One reason for the apparent anomaly is that Annex B signatories to the protocol are required to account only for territorial production-based emissions.

Imported goods and services are not included in these inventories and it is the shift of production from developed countries to developing ones not covered by international agreements, coupled with the growth in consumer goods, that is responsible for a large proportion of the continued rise in global GHG emissions.

Emissions from China, now regarded as the factory of the world, increased by 10.4% in 2010 and are forecast to exceed one billion tonnes by 2020. Brazil, another fast-developing country, reported a 12% rise in GHG emissions, while emissions from South Korea went up by 9%.

By contrast, US emissions increased by 1.4% and UK emissions by 2.8%. The share of emissions from the developing world has increased from 29% in 1990 to 43% in 2010.

Data from the International Energy Agency reveal that CO2 emissions were 5.3% higher in 2010 than 2009, reaching a record 30.4 gigatonne (Gt), fuelled by rising demand for coal in China and India.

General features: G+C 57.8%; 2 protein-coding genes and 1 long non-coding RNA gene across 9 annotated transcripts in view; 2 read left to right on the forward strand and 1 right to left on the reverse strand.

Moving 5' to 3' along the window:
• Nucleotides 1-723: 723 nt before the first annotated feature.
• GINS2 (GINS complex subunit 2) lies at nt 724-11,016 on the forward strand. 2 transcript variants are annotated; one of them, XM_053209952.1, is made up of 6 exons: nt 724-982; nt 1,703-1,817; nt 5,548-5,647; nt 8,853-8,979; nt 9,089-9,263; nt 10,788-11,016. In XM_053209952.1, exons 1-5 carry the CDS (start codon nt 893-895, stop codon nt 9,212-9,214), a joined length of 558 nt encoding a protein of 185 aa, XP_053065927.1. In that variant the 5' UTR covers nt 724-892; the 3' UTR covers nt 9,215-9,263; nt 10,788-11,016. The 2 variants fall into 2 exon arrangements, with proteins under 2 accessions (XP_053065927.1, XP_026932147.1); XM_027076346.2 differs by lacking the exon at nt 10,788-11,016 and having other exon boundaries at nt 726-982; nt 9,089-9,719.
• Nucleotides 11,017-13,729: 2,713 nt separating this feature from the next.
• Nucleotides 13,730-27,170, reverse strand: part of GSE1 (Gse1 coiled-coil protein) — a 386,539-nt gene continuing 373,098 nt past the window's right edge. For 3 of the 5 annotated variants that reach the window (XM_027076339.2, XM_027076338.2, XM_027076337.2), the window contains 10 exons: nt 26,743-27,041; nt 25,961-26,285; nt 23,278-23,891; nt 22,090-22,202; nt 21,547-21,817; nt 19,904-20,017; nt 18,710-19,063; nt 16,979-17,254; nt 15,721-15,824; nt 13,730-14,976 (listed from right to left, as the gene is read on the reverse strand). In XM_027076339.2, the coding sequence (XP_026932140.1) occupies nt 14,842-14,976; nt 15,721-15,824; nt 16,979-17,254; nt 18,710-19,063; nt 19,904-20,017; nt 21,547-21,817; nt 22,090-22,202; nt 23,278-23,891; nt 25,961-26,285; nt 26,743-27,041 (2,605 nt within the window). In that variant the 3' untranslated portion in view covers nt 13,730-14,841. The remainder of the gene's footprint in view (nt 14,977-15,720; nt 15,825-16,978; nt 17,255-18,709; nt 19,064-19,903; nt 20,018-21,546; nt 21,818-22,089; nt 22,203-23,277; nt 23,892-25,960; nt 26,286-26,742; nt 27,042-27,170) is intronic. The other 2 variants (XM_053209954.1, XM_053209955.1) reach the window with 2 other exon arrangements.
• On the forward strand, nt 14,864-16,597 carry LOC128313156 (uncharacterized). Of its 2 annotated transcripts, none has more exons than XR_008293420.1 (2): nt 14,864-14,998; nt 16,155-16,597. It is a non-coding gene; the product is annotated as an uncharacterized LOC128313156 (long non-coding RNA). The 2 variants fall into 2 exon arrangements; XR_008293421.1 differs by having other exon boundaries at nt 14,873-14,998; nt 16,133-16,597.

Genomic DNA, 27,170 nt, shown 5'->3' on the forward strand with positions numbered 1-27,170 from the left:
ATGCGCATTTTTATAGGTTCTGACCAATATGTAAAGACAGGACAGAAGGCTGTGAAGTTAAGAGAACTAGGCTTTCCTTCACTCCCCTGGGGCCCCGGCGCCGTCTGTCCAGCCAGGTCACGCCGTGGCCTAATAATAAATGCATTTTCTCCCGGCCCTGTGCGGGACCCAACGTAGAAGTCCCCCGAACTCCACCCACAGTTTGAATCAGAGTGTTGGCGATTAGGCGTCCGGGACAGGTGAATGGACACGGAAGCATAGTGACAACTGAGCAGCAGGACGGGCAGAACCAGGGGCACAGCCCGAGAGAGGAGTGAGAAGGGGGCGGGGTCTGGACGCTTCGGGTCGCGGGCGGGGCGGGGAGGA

Recent studies published in the Proceedings of the National Academy of Sciences (PNAS) trace the GHG pathways between developed and developing countries.

According to Glen Peters and his colleagues, emissions from traded goods and services have increased from 4.3Gt of CO2 in 1990 (20% of global emissions) to 7.8Gt CO2 in 2008 (26%). Net transfers of trade emissions from developing to developed countries have quadrupled from 0.4Gt CO2 to 1.6Gt CO2 over the same period (see panel below).

In a further PNAS report looking specifically at the comparison between production- and consumption-based CO2 emissions, Steven Davis and Ken Caldeira estimate that in 2004, about 23% (6.2Gt) of global CO2 emissions from burning fossil fuel were traded, primarily as embedded CO2, in exports from China and other emerging markets to consumers in developed countries (see top panel). In some countries, including the UK, more than 30% of consumption-based emissions were imported.

The net result of these territorial shifts is that while GHG emissions in Annex B countries have largely stabilised, emissions in developing countries (non-Annex B countries) have doubled.